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Secret to greatness?

post #1 of 24
Thread Starter 
Interesting article that argues hard work and not necessarily talent (although you do have to have some sort of aptitude for what you are trying to accomplish) is the key to being successful.

http://biz.yahoo.com/weekend/great_1.html

-Jeff
post #2 of 24
Might be an important key, to becoming successful. It is not, the key to greatness.
post #3 of 24
Well, isn't there a saying that the key to succes is 10% talent and 90% hard work? So that's nothing new. In addition I might add with Peter Drucker that succes comes with effectivenes - it is better to do the right things rather than just doing things right. So I would suggest that before you practice you figure out what exactly you need to be good at. But I agree: greatness ist something different - I believe the key to greatness is generousity.
post #4 of 24
Thanks Gamelan, great article. Reinforces a point I was debating with a friend.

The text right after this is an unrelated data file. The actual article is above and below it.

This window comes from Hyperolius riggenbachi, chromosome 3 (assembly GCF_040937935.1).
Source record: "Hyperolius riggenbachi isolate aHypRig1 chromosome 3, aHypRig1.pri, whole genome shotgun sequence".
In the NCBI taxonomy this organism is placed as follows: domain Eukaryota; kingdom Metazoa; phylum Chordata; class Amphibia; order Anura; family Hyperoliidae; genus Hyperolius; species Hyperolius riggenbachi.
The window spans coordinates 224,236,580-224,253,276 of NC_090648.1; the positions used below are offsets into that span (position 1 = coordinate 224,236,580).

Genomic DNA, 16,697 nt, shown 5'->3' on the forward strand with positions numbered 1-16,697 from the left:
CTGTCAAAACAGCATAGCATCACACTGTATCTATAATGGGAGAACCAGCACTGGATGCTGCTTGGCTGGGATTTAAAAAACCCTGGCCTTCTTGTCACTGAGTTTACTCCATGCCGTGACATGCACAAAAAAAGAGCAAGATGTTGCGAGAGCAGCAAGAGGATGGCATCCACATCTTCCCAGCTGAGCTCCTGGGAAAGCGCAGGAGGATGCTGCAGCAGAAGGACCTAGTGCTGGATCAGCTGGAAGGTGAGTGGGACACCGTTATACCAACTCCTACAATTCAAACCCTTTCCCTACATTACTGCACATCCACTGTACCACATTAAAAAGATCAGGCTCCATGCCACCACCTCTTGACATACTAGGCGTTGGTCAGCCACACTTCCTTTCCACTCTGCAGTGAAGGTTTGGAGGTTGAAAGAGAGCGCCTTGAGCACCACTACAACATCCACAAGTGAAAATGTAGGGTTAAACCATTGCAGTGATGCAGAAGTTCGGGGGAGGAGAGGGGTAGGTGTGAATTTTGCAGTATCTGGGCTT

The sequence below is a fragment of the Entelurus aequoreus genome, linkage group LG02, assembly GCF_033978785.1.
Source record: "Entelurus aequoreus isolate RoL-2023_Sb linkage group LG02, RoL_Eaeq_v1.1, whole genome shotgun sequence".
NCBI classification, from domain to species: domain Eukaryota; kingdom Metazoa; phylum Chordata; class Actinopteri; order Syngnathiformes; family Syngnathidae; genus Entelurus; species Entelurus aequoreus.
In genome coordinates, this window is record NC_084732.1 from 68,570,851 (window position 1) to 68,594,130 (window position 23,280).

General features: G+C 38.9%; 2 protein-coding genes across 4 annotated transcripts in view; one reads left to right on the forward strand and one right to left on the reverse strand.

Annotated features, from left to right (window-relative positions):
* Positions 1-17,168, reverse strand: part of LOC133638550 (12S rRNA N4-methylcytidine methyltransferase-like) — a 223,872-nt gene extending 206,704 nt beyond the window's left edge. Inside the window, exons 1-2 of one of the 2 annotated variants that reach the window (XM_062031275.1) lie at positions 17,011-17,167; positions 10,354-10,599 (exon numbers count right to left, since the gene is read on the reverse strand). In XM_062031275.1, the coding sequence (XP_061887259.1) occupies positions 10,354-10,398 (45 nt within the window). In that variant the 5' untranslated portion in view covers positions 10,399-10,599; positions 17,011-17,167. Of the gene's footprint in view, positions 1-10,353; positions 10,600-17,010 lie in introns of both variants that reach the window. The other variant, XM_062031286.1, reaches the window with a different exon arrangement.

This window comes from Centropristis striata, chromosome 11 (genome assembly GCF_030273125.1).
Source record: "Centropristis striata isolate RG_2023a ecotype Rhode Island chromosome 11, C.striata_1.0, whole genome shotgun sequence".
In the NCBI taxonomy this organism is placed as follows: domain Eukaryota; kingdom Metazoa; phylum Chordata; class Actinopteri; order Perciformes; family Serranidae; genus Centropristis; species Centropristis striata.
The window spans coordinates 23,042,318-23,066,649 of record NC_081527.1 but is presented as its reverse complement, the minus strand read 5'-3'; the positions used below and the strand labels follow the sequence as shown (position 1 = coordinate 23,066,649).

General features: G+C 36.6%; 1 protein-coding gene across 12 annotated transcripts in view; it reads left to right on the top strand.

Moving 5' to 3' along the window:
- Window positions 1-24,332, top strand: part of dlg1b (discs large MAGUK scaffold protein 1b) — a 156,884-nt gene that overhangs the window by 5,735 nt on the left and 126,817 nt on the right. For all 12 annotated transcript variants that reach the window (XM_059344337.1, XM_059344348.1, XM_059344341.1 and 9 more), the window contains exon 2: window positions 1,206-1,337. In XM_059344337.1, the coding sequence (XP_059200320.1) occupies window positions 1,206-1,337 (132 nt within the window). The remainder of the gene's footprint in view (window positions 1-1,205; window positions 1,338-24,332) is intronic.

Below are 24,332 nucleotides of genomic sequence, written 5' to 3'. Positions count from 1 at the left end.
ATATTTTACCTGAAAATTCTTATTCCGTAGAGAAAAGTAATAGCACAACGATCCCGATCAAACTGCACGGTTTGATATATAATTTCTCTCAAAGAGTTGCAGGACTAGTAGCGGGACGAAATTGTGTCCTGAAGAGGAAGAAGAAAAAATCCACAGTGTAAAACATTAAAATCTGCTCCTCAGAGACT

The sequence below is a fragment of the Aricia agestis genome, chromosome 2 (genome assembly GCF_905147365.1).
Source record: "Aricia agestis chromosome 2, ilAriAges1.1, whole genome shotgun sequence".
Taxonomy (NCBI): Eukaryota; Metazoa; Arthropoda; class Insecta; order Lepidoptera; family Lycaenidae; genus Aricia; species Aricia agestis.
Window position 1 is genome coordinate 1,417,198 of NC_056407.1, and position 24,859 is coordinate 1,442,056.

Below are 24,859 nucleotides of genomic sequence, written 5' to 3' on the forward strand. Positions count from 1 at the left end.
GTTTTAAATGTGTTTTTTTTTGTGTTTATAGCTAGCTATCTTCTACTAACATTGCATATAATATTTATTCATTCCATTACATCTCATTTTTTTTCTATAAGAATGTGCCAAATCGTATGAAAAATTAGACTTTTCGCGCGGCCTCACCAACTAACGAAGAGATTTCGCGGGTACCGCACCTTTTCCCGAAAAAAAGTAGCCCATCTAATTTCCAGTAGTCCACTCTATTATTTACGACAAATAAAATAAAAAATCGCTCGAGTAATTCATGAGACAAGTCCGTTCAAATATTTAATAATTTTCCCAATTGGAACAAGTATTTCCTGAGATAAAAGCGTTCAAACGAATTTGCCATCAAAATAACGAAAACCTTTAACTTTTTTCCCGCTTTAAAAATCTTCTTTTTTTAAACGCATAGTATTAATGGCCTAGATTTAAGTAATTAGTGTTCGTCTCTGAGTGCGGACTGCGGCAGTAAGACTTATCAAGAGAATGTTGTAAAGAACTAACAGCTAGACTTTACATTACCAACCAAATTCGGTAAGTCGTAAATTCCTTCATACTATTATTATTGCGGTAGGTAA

A.
post #5 of 24
Thread Starter 
i love the concept of "deliberate practice". from the article:

"For example: Simply hitting a bucket of balls is not deliberate practice, which is why most golfers don't get better. Hitting an eight-iron 300 times with a goal of leaving the ball within 20 feet of the pin 80 percent of the time, continually observing results and making appropriate adjustments, and doing that for hours every day - that's deliberate practice. "

my guess is that's Tiger Wood's non-competition day in a nutshell.

-Jeff
post #6 of 24
Thread Starter 
Quote:
Originally Posted by Ivan Kipling
Might be an important key, to becoming successful. It is not, the key to greatness.

just an FYI, i took the title from Yahoo. i don't think it's the key to greatness either.

-Jeff
post #7 of 24
I knew that, but thanks for offering to explain.
post #8 of 24
Wasn't it Woody Allen that said that 90% of sucess was just being there?